Of course, there's no such thing as a free lunch. Real wages fell, unemployment soared (they're getting it back under control), homelessness skyrocketed and the government incurred massive amounts of foreign debt. In the early 80s, the ill-regulated banking system finally collapsed and the economy went into a severe recession. And guess what? The privatized pensions were wiped out! Hear that Bush?

As for Hong Kong, it's long been considered the most free economy in the world. Labor laws are practically non-existent, taxes are low and free trade is widely practiced. Hong Kong is one of the strongest economies in the world. Of course, the laissez-faire proponents ignore the other bits. Education is free and mandatory (that's a little bit 'o socialism for you), housing has been strongly subsidized, the government's poured a lot of money into the infrastructure and it also owns all the land, leasing it out to business interests. Oh, and don't forget that the Hong Kong government pays for the bulk of health care costs. There's also a huge influx of tourist dollars, it's a trading hub in Asia and given the corruption and political instability of many surrounding nations, becomes a "port in the storm" for those wishing to do business in the area.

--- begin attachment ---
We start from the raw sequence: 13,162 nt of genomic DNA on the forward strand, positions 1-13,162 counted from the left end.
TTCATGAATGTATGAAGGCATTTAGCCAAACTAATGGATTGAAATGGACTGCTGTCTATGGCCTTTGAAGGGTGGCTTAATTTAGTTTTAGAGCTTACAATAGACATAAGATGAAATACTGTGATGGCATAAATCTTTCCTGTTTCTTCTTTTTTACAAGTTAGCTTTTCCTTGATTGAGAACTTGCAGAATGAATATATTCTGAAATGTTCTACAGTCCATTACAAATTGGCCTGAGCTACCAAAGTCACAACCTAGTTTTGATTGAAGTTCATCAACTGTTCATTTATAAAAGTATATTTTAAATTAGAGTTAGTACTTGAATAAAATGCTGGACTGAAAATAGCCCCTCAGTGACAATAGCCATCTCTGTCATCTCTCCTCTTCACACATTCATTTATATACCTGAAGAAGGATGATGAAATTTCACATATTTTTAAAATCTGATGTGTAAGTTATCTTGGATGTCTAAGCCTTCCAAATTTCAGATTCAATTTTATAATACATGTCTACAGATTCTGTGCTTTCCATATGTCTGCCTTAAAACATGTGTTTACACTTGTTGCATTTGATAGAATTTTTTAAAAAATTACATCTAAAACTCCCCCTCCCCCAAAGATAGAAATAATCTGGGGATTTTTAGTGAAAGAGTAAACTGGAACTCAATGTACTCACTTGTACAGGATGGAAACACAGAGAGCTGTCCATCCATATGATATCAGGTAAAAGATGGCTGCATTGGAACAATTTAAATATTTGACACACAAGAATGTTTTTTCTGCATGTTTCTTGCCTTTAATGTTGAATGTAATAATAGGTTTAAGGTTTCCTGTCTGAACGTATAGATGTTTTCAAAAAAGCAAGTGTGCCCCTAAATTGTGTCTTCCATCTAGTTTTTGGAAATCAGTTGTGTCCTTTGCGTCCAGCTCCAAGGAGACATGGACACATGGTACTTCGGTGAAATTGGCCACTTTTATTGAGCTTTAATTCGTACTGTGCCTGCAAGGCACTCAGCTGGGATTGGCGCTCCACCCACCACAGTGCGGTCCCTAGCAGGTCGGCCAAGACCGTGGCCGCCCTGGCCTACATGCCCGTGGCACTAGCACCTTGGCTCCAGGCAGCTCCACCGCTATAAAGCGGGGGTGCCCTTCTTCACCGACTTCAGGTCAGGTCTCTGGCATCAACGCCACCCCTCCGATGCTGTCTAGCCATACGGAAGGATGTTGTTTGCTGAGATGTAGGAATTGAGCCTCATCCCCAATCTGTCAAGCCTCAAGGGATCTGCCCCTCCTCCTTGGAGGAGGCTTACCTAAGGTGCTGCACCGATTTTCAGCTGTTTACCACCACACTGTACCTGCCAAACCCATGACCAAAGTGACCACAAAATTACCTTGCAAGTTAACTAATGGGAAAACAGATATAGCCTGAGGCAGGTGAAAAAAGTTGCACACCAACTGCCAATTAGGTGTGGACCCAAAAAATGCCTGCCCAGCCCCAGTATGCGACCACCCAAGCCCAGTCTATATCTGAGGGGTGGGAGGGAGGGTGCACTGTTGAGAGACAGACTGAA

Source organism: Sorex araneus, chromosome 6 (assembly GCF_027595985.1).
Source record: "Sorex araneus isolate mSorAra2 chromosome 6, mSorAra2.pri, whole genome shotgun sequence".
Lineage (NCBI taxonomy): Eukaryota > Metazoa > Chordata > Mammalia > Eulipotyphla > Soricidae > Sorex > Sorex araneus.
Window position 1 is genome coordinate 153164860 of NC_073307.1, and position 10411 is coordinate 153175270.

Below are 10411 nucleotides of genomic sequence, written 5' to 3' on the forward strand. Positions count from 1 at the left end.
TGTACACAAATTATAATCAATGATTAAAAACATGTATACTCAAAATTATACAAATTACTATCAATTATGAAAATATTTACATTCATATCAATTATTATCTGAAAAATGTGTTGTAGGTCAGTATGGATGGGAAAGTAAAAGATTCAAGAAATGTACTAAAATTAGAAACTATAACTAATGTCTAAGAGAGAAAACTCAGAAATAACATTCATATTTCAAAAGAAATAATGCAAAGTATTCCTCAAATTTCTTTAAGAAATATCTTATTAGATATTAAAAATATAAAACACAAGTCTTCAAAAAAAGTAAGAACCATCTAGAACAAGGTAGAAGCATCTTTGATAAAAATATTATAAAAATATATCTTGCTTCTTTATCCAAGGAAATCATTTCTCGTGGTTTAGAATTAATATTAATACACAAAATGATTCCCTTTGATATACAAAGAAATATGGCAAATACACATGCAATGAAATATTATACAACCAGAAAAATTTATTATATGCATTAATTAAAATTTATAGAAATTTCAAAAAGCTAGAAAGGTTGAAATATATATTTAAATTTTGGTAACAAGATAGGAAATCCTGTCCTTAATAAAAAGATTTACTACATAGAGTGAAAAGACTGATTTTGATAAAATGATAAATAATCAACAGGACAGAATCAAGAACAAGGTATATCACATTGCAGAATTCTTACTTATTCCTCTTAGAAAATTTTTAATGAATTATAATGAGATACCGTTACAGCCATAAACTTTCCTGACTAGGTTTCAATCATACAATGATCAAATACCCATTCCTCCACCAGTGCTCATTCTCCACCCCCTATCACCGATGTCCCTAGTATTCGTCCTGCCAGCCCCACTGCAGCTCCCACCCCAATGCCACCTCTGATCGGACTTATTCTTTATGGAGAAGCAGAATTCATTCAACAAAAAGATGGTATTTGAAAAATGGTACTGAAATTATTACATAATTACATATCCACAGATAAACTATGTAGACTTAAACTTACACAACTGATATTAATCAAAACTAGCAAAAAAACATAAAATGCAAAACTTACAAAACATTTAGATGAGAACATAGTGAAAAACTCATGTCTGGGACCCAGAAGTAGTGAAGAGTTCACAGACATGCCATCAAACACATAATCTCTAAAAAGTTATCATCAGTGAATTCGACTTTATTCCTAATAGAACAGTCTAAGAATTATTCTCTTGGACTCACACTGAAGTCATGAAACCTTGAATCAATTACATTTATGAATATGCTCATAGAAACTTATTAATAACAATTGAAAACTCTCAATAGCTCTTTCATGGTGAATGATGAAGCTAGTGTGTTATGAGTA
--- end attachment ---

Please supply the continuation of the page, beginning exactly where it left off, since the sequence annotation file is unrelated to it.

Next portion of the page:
Hong Kong is also very polluted, has a quarter of their children living in poverty but is generally a pretty decent place to be if you ignore the Sword of Damocles that is China. Of course, I wouldn't worry too much about China as their leaders, though pretty brutal to dissenters, seem pretty pragmatic about the economic reality of Hong Kong.

So does Hong Kong prove that laissez-faire is the right way to go? Well, some might point to the highly successful Finnish model of socialism which has made their country such a wonderful place to live, along with one of the most economically secure, despite their heavy socialist leanings. People say "yeah, but Finland has special circumstances that make this work." Yeah, but so does Hong Kong.

In other words, Hong Kong has many unique circumstances which affect its situation and there's no guarantee that others can replicate its success. However, Hong Kong can serve as model which can show people a successful way of managing an economy. So can Finland, despite the fact that their systems are largely at odds with one another. Unfortunately, most don't care. People are indoctrinated into a particular set of economic beliefs and the idea that competing ideologies have merit is heresy.

What these debates often ignore is that different economic models tend to reflect different value systems. Do you value the individual over the group? Maybe laissez-faire tendencies suit you better. Do you value the group over the individual? Maybe socialist tendencies suit you better. Unlike religion, economics is something real. It's something we can truly examine, test, and possibly predict. But like religion, it's all too often a matter of faith rather than rational thought.

That's religionomics.

Update: so much for being clever. Seems I'm not the first person to use the term.

Tags: economics, philosophy, politics